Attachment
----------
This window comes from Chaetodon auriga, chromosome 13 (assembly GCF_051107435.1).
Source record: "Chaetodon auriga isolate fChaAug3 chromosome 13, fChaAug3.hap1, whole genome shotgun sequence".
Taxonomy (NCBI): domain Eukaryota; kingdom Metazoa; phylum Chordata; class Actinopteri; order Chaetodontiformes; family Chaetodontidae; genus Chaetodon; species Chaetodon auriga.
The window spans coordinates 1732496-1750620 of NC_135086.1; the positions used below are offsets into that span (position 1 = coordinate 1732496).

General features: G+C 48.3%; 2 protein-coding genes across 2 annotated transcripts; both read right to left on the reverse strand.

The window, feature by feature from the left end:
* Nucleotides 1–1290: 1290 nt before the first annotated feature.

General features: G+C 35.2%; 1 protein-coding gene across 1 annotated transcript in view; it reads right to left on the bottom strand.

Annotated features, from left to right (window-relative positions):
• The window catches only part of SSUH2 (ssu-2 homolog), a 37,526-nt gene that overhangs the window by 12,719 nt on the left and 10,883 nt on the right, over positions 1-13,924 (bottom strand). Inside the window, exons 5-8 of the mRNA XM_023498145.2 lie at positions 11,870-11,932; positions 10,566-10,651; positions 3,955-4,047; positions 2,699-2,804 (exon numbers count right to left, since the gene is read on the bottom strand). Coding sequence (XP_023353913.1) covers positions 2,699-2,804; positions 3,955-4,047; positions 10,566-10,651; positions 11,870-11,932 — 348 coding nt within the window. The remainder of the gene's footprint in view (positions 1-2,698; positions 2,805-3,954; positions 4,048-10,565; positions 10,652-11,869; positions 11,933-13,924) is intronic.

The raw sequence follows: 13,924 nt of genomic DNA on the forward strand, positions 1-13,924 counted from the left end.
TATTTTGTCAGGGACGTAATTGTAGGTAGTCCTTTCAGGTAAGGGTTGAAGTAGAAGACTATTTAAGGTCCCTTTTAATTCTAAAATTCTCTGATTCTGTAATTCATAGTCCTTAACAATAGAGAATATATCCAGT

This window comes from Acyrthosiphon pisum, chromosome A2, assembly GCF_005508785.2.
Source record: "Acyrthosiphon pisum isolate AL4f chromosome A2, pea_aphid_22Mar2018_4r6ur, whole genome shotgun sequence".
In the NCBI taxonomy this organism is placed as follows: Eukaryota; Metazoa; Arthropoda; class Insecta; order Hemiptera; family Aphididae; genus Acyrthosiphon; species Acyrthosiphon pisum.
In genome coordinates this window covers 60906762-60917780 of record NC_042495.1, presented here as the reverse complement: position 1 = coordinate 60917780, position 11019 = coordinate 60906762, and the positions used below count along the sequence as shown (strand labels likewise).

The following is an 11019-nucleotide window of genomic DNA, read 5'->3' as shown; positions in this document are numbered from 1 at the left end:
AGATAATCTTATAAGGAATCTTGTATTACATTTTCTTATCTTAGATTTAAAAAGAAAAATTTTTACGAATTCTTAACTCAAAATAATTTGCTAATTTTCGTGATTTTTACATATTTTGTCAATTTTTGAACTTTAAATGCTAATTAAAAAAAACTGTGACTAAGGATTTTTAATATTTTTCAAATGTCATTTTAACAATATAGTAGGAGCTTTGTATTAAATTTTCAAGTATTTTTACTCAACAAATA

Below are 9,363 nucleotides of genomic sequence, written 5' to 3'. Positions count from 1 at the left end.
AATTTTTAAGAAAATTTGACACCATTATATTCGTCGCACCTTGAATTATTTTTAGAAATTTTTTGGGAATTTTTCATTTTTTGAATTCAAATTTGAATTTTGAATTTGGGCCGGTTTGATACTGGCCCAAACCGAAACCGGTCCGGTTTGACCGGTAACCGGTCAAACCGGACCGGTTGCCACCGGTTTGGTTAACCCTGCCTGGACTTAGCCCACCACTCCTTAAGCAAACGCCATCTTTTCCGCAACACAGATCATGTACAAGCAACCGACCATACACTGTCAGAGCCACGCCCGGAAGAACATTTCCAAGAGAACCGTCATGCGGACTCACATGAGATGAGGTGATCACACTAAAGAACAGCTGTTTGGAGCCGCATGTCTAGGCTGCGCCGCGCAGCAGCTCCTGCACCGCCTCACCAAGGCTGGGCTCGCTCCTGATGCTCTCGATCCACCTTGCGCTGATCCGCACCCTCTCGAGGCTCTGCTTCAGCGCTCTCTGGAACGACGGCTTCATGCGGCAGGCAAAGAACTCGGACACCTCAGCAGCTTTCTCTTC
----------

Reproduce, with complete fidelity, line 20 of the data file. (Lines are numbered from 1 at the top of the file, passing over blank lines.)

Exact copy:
AATTTTTAAGAAAATTTGACACCATTATATTCGTCGCACCTTGAATTATTTTTAGAAATTTTTTGGGAATTTTTCATTTTTTGAATTCAAATTTGAATTTTGAATTTGGGCCGGTTTGATACTGGCCCAAACCGAAACCGGTCCGGTTTGACCGGTAACCGGTCAAACCGGACCGGTTGCCACCGGTTTGGTTAACCCTGCCTGGACTTAGCCCACCACTCCTTAAGCAAACGCCATCTTTTCCGCAACACAGATCATGTACAAGCAACCGACCATACACTGTCAGAGCCACGCCCGGAAGAACATTTCCAAGAGAACCGTCATGCGGACTCACATGAGATGAGGTGATCACACTAAAGAACAGCTGTTTGGAGCCGCATGTCTAGGCTGCGCCGCGCAGCAGCTCCTGCACCGCCTCACCAAGGCTGGGCTCGCTCCTGATGCTCTCGATCCACCTTGCGCTGATCCGCACCCTCTCGAGGCTCTGCTTCAGCGCTCTCTGGAACGACGGCTTCATGCGGCAGGCAAAGAACTCGGACACCTCAGCAGCTTTCTCTTC